Removing unmaintained packages from your Fedora machine should require explicitly opting in

June 19, 2020

Ben Cotton recently wrote an entry on Fedora potentially removing unmaintained packages from your system under some circumstances, because there is a Fedora change proposing to remove 'retired' packages. The change proposal contains the following remarks:

Upgrade/compatibility impact

During an upgrade, all retired packages will be automatically removed.


How To Test

1. Upgrade to next version of Fedora. 2. Check all retired packages are removed.

In the ending of Ben Cotton's article, he says in passing "[B]ut we have to make sure we’re clearly communicating what is happening to the user" if package removal happens. I will go further than that.

Removing packages from your system on Fedora upgrades should require an explicit opt-in, and this opt-in should be able to show you the list of packages being removed.

Going beyond that, Fedora should never remove unmaintained packages from your system without this opt in, for example they should never push out an updated fedora-retired-packages RPM in Fedora updates.

Removing unmaintained packages from people's systems is removing functionality with no replacement or equivalent. This can break what people are doing with their Fedora machines, and doing so is both morally wrong and dangerous in practice. It doesn't take too many cases of Fedora upgrades or Fedora package updates breaking things without warning for people to stop doing either of them.

Because this requires explicit user opt-in and a UI and so on, and additional unmaintained packages should not be removed during the lifetime of a Fedora release, I think that removing retired packages during upgrades should live in the upgrader, not be implemented as an RPM package (or at least not as an RPM package that's installed by default). The upgrade system is the only place that is in a position to actively prompt the user in a meaningful way to obtain explicit, informed opt-in consent to this.

(The lightweight version of this would be to require people to opt in in advance by installing the special fedora-retired-packages RPM. People who know enough to manually select and install the package can be presumed to know what they're doing and be making an informed choice to accept whatever package retirements Fedora wants to push.)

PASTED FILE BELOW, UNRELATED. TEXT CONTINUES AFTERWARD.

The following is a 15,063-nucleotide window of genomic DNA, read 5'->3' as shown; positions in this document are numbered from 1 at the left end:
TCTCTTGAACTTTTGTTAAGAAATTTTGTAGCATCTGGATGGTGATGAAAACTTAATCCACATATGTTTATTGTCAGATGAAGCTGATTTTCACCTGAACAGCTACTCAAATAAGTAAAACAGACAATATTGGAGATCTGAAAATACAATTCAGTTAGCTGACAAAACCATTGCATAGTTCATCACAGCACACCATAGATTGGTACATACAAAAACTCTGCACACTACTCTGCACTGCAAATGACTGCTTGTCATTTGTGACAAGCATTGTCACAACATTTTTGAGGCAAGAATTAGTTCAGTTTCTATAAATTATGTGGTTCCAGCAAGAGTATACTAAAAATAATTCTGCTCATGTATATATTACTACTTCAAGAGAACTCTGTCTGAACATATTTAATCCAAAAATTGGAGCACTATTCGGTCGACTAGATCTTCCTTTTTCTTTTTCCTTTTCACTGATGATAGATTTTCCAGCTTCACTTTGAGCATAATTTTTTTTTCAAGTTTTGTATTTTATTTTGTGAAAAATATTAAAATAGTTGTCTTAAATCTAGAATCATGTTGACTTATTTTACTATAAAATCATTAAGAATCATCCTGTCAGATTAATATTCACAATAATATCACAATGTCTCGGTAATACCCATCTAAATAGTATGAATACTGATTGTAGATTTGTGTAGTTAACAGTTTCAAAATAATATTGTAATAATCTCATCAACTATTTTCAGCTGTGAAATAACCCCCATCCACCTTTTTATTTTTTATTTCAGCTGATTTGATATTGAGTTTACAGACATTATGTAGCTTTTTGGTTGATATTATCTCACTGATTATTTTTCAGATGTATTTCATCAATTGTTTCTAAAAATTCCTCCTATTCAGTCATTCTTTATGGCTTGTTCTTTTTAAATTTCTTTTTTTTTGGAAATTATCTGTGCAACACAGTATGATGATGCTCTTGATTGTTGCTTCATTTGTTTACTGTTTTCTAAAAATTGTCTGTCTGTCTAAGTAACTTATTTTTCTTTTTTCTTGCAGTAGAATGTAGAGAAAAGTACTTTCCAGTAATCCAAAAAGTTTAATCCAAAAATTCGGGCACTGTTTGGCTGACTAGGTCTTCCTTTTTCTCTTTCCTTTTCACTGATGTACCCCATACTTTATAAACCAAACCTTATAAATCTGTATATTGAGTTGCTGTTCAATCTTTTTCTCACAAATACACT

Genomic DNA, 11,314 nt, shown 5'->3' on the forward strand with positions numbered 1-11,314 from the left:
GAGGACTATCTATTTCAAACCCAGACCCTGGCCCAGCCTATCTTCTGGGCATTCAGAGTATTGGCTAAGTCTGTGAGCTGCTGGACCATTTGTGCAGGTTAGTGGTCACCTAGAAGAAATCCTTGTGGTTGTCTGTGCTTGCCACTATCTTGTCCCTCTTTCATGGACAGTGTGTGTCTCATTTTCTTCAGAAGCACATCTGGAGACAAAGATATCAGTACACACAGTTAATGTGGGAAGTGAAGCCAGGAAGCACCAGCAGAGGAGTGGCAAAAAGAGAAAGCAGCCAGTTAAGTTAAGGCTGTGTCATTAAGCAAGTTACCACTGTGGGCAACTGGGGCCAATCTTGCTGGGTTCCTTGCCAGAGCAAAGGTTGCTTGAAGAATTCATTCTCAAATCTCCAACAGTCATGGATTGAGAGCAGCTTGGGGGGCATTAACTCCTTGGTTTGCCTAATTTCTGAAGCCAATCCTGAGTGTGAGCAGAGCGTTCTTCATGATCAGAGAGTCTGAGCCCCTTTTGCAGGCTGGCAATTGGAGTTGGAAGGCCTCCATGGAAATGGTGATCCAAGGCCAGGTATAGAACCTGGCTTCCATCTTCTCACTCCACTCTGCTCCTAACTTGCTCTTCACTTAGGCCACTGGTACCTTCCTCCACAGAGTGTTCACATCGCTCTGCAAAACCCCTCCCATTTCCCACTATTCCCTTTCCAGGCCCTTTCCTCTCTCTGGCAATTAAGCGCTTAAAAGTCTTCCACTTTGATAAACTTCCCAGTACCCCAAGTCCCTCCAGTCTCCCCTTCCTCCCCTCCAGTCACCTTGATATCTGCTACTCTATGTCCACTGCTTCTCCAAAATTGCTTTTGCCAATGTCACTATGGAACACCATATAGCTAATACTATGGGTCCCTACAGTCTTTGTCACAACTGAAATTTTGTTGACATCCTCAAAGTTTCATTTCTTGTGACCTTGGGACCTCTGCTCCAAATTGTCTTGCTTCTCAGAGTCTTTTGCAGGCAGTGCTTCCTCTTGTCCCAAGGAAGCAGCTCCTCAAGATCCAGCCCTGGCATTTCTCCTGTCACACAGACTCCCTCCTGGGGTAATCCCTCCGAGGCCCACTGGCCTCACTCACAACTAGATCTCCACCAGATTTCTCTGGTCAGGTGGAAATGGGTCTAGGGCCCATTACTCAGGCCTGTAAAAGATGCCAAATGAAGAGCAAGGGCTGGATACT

PS: I was going to consider this different from the existing situation with fedora-obsolete-packages for various hand-waving reasons, but the more I look at what packages Fedora has removed through the fedora-obsolete-packages RPM, the more I think that the two should be mostly merged together and treated very similarly (ie, require explicit opt-in). The current fedora-obsolete-packages goes well beyond merely removing packages that cause upgrade problems (unless you take a rather expansive view of 'upgrade problems').

Comments on this page:

I think making a moral argument might be a little strong. I would make the stronger argument that leaving unmaintained packages on people's systems without them knowing it, leading to the build up of CVEs and potential expiration by bad actors would probably have a stronger moral, really more ethical, component.

That said, I can understand the frustration, though I suspect we are both talking about it edgee cases :-) Edge cases are a constant struggle. They have to be stack ranked with a finite set of resources.

By cks at 2020-06-20 15:04:32:

I think that the obligations of distribution maintainers start with 'first, do no harm'. If there is a known issue that renders some piece of software actively dangerous, removing it is probably doing less harm than leaving it around. But if there is no known issue, removing it just in case is potentially an active harm.

(There's a potential practical difference between things installed due to being dependencies and things explicitly installed by the person using Fedora. I feel that the latter should need a quite strong case to remove. Removing things that are only dependencies isn't totally safe, people may be relying on them even though they weren't installed directly because they're there, but an explicit installation of a package is a very strong sign that the person actively wants it and removing it will be doing harm.)

Written on 19 June 2020.
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